Snowshoe babies hop soon after birth. They love eating spring greens; clover, alphafa, rhubarb and grass were the favorites. They grow fast and become independent in about a month. The time in the nest is for growing, competing and learning about hare life.
The doe would enourage their independence by leaving them to fend for themself. When she was away, the litter would gain courage and venture from the nest to forage. They experienced so much and became stronger during the next three weeks. They traveled further from the nest and, and learned about the forest, the resort and each other.
Rhu loved to run and dispite his size he was fast. He won all the races against the siblings, which they didn’t like. One morning they raced down a hiking trail and over the wood bridge by the slough. After winning Rhu came back on the bridge to greet his siblings. They rewarded his win by pushing him into the water. Rhu learned he didn’t enjoy water, but like all snowshoe hares, he was a great swimmer!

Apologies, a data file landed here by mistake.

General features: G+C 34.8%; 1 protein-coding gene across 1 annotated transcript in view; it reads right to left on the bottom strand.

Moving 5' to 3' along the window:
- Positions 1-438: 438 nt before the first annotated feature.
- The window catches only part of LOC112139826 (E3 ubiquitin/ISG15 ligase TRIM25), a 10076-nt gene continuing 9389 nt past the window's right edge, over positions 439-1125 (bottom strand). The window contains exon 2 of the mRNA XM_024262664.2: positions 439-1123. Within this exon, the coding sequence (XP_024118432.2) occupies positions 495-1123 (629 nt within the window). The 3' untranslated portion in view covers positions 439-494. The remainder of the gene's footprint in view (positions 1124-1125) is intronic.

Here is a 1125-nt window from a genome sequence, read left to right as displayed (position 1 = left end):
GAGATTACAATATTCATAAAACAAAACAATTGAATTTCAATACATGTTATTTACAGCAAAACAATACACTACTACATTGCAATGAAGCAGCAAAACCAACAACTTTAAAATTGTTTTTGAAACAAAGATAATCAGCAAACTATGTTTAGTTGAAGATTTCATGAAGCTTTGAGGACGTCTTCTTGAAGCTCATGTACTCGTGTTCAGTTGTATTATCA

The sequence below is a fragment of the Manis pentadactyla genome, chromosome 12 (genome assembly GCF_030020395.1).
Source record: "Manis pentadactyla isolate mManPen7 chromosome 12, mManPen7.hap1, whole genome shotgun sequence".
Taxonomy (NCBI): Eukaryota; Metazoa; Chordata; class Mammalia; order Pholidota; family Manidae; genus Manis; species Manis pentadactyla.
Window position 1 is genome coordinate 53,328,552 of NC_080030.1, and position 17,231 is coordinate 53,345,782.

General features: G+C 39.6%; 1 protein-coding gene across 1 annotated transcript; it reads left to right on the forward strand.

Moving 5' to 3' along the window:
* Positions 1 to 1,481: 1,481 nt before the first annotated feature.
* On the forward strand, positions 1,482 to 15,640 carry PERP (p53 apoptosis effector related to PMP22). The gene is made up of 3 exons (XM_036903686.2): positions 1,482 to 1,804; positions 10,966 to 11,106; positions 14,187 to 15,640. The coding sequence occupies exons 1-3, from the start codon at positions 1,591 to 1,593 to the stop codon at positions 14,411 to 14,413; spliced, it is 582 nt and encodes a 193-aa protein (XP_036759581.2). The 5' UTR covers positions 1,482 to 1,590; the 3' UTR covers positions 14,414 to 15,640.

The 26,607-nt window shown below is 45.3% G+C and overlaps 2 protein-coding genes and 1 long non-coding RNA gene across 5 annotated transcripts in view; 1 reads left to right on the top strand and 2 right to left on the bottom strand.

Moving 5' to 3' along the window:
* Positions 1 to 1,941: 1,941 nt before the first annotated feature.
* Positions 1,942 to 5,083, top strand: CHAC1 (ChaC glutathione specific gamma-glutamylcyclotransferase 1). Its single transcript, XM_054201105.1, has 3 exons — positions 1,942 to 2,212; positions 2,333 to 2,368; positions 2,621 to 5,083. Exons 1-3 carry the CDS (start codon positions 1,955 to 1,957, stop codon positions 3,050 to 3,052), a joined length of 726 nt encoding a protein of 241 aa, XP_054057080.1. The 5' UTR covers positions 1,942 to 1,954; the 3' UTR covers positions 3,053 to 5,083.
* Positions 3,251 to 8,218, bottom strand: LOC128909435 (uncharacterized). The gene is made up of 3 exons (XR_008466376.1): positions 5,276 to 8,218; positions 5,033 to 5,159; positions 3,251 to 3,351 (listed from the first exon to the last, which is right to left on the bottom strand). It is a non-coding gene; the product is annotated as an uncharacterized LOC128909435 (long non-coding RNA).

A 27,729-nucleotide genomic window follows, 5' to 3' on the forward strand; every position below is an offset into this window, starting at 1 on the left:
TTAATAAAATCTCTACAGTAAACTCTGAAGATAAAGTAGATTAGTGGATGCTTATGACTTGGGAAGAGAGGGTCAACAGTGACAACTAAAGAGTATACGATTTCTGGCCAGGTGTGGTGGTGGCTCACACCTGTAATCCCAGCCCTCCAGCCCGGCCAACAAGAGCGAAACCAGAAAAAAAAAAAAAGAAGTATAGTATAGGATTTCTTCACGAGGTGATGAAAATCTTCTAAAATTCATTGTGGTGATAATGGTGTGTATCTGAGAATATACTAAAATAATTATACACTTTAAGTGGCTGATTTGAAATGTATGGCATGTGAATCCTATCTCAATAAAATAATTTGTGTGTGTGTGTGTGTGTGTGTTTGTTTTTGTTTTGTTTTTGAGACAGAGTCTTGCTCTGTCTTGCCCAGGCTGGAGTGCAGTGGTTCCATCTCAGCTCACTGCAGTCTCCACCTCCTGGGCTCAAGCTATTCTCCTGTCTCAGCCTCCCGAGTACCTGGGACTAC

The young hare’s played hide and seek. They all could become invisible in the smallest thicket. Rhu was always found first until he learned to keep his left ear down and hidden. Then he could disappear too.
The siblings were all stronger and much better fighters. Their head start in life made all the difference. They all loved to forage and had favorite greens. Rhu loved clover the best then rhubarb. One problem though, eating clover made him fart.
Snowshoes are typically quiet. But they do talk. They use visual and vocal signals along with hind leg thumps to communicate. The litter spent all their time together, but they did not grow close. The four siblings let the weakest hare know he would never be one of them.